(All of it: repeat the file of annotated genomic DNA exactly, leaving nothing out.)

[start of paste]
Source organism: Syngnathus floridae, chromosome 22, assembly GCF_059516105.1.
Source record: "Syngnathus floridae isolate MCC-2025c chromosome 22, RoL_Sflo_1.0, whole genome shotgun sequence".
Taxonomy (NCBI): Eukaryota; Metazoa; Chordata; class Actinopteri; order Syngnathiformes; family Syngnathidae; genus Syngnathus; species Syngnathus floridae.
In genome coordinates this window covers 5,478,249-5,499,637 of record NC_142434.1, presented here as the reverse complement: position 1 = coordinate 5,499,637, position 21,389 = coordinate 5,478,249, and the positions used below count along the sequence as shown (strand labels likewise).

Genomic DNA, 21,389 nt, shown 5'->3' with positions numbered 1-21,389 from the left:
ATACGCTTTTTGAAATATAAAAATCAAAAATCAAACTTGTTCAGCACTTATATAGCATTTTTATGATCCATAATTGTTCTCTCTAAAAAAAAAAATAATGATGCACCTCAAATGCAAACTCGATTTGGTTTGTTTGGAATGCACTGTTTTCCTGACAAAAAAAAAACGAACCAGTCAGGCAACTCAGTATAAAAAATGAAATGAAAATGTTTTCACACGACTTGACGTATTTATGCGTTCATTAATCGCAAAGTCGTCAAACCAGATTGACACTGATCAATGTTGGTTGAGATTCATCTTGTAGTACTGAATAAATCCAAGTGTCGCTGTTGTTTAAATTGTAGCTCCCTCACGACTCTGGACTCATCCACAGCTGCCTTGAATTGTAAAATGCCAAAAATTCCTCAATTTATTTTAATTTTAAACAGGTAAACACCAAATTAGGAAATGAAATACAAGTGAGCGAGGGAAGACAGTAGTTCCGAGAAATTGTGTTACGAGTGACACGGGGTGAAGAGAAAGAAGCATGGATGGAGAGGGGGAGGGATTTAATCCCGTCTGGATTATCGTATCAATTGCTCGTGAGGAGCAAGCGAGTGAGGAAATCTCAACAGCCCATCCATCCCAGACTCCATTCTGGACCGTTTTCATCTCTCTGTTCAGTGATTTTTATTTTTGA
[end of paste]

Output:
Source organism: Syngnathus floridae, chromosome 22, assembly GCF_059516105.1.
Source record: "Syngnathus floridae isolate MCC-2025c chromosome 22, RoL_Sflo_1.0, whole genome shotgun sequence".
Taxonomy (NCBI): Eukaryota; Metazoa; Chordata; class Actinopteri; order Syngnathiformes; family Syngnathidae; genus Syngnathus; species Syngnathus floridae.
In genome coordinates this window covers 5,478,249-5,499,637 of record NC_142434.1, presented here as the reverse complement: position 1 = coordinate 5,499,637, position 21,389 = coordinate 5,478,249, and the positions used below count along the sequence as shown (strand labels likewise).

Genomic DNA, 21,389 nt, shown 5'->3' with positions numbered 1-21,389 from the left:
ATACGCTTTTTGAAATATAAAAATCAAAAATCAAACTTGTTCAGCACTTATATAGCATTTTTATGATCCATAATTGTTCTCTCTAAAAAAAAAAATAATGATGCACCTCAAATGCAAACTCGATTTGGTTTGTTTGGAATGCACTGTTTTCCTGACAAAAAAAAAACGAACCAGTCAGGCAACTCAGTATAAAAAATGAAATGAAAATGTTTTCACACGACTTGACGTATTTATGCGTTCATTAATCGCAAAGTCGTCAAACCAGATTGACACTGATCAATGTTGGTTGAGATTCATCTTGTAGTACTGAATAAATCCAAGTGTCGCTGTTGTTTAAATTGTAGCTCCCTCACGACTCTGGACTCATCCACAGCTGCCTTGAATTGTAAAATGCCAAAAATTCCTCAATTTATTTTAATTTTAAACAGGTAAACACCAAATTAGGAAATGAAATACAAGTGAGCGAGGGAAGACAGTAGTTCCGAGAAATTGTGTTACGAGTGACACGGGGTGAAGAGAAAGAAGCATGGATGGAGAGGGGGAGGGATTTAATCCCGTCTGGATTATCGTATCAATTGCTCGTGAGGAGCAAGCGAGTGAGGAAATCTCAACAGCCCATCCATCCCAGACTCCATTCTGGACCGTTTTCATCTCTCTGTTCAGTGATTTTTATTTTTGA